/Mississippi launches telehealth, teletherapy pilot in schools as ‘a way to keep kids learning’

Mississippi launches telehealth, teletherapy pilot in schools as ‘a way to keep kids learning’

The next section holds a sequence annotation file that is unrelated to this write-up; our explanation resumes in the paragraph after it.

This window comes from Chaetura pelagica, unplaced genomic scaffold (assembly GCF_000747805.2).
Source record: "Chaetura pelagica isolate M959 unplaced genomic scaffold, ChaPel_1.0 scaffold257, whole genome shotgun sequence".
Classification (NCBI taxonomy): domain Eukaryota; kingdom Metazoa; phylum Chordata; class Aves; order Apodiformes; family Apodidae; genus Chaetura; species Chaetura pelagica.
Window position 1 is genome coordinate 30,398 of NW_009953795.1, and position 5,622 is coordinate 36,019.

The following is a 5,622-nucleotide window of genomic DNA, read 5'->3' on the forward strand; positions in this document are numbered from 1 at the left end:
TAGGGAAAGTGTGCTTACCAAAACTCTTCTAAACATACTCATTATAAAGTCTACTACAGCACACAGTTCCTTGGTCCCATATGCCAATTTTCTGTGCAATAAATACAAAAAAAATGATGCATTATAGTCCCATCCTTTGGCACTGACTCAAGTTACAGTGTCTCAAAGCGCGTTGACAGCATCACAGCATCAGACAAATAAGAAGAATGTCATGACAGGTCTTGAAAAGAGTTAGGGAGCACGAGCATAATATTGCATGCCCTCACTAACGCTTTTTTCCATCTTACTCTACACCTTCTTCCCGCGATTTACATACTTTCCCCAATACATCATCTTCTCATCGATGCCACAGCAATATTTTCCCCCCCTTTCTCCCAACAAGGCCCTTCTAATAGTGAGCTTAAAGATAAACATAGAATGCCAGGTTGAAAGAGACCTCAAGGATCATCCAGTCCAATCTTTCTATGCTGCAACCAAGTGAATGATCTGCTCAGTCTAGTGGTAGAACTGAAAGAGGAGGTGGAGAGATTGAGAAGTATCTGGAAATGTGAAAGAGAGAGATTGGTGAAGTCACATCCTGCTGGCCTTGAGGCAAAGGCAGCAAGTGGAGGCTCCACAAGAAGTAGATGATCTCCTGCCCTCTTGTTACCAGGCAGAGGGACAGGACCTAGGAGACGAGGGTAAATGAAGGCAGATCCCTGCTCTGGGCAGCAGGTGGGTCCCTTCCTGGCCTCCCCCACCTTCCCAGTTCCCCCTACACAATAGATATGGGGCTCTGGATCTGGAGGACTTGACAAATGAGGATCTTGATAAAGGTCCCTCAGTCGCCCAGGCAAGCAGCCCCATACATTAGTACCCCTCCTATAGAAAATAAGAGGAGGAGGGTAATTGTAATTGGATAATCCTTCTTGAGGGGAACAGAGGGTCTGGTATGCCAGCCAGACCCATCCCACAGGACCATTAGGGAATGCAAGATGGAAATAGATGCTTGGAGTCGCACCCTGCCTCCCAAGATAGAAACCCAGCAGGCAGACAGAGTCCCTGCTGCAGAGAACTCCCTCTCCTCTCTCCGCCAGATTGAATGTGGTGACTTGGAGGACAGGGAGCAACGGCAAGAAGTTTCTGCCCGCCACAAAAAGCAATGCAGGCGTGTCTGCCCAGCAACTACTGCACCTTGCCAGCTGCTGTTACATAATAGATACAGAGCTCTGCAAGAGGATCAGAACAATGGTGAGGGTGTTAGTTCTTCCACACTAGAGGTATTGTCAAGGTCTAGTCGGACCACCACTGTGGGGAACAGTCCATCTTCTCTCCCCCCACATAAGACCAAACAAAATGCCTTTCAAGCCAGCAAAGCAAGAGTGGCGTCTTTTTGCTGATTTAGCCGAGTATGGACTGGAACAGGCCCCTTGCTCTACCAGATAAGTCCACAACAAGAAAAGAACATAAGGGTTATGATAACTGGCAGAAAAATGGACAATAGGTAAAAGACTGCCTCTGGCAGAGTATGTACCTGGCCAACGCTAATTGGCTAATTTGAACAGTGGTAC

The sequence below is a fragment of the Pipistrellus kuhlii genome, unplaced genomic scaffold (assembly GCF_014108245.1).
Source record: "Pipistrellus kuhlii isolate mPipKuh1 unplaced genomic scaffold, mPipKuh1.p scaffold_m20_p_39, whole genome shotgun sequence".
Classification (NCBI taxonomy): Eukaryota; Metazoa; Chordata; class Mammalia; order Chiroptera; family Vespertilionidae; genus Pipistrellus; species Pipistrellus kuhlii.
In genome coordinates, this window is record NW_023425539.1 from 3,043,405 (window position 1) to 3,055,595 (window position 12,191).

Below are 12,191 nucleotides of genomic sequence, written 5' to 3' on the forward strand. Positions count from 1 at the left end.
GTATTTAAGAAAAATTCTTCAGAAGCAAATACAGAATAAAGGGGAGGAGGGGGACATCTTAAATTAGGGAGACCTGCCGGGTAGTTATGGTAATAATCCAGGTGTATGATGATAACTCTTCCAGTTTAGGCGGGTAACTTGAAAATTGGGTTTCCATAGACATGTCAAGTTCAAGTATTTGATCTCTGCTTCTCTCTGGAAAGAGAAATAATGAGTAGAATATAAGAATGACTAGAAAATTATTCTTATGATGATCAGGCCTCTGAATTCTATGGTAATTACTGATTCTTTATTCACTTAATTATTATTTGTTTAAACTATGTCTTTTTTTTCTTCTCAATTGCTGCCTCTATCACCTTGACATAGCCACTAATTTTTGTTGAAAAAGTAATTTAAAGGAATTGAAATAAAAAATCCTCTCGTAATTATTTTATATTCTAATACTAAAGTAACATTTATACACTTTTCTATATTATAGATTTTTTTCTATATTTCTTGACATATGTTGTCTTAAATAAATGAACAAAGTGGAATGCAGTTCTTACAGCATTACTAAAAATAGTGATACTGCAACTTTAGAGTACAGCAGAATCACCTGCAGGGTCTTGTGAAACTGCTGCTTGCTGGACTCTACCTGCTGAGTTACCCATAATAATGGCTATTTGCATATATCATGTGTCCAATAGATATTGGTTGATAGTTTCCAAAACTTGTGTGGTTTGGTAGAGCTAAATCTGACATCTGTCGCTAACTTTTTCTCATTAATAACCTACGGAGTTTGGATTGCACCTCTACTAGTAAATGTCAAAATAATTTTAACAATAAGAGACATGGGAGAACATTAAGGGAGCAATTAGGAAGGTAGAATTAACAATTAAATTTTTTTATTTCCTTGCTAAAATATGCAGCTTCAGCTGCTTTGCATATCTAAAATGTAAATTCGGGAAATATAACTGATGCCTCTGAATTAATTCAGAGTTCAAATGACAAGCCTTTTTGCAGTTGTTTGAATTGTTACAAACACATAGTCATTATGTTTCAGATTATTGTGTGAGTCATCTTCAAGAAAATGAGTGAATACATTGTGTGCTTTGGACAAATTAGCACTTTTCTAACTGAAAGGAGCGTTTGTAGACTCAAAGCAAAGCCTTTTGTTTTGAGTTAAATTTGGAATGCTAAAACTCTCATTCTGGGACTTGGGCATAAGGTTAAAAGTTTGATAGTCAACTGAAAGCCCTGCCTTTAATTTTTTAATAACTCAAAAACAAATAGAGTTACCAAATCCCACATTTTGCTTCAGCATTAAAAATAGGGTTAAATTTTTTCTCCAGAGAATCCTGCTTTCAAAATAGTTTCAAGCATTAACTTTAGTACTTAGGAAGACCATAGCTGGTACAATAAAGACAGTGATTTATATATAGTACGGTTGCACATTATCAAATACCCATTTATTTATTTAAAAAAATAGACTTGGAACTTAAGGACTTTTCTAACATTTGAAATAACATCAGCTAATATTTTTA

Mississippi News for Nonprofits For some children, a visit with the pediatrician may mean an hour-long trip and missed classes. Sometimes parents have to miss work, or they don’t have transportation. In the worst case, the child doesn’t make it to the appointment. The Mississippi State Medical Association and the Mississippi Department of Education have made it possible for students to access mental health professionals and physicians via telehealth from their schools. Carey Wright, the state superintendent of education, laid the groundwork in spring for a pilot telehealth program at a few schools with federal money from the Coronavirus Aid, Relief, and Economic Security Act Act. Mississippi Connects is a larger program that includes telehealth and psychotherapy. This program was created in response to the COVID-19 pandemic. It aims to give every student in public schools the technology they need to learn at home. The program includes the provision of devices, professional training for teachers, students, parents, and connectivity resources. Virtual medical and behavioral services are the final piece of this puzzle. Wright stated that everyone has come together to work out how this would look and what it would require. Wright also mentioned that she’s had meetings with the University of Mississippi Medical Center and the Mississippi Chapter of American Academy of Pediatricians. She also noted that she’s met with the Mississippi Department of Health, the Mississippi Division of Medicaid, and the Mississippi Department of Health. Dr. John Gaudet of Hattiesburg, who is a pediatrician and president of Mississippi’s state chapter of American Academy of Pediatrics, stated that there was a need for such a program. He said, “When you look at Mississippi’s distribution of doctors, there are plenty in Jackson, Hattiesburg and Tupelo. But you go out to rural counties and you find yourself in a health care desert.” Telehealth is a way for kids to learn, keep them engaged in school, and not have to travel 40 miles to get an appointment. A pilot program will be launched in late spring. Gaudet stated that Health-e-Schools is one model they are considering in western North Carolina. High-definition video-conferencing is used to provide students with access to a centrally located healthcare provider. The provider can treat both acute conditions such as sore throats or earaches, as well as long-term problems such as chronic disease management or sports physicals. Uninsured can also get mental and behavioral health services at a sliding-fee scale. It is not intended to break up existing doctor-patient relationships but to provide access to a provider when there is none. Teletherapy is a hugely needed service right now, Gaudet said. He described the state’s access to mental health services as “abysmal” and stated that mental health problems are on the rise. You can have a lot of anxiety if you had some during the COVID-19 epidemic. He said that if you’ve ever suffered from depression, you now have a lot. “Add to that financial stress, educational stresses …” Telehealth can also be useful for patients suffering from chronic conditions,” Gaudet said. Gaudet is a family doctor in Flowood, and the chair of the Mississippi State Medical Association Board of Trustees. Bryan said, “We can assess obesity issues and diabetes — we have children with hypertension.” “If we address these chronic conditions in rural areas, we can really improve overall health outcomes for Mississippi.” The Mississippi State Medical Association currently manages the Mississippi Telehealth Network. This network was created during the COVID-19 pandemic and is available to members of the Mississippi Medical Association to help them see patients. Bryan stated that this network will prove to be a valuable resource in the creation of the school program. Bryan stated that there is a willingness among physicians to participate in the program. The state medical board’s April loosening restrictions on telemedicine makes it easier for doctors. The cost of the program per school will range from $3,000 to $5,000 in schools that have nurse staff. The equipment will be funded with CARES Act funds and the school nurse will act as the point person at each location.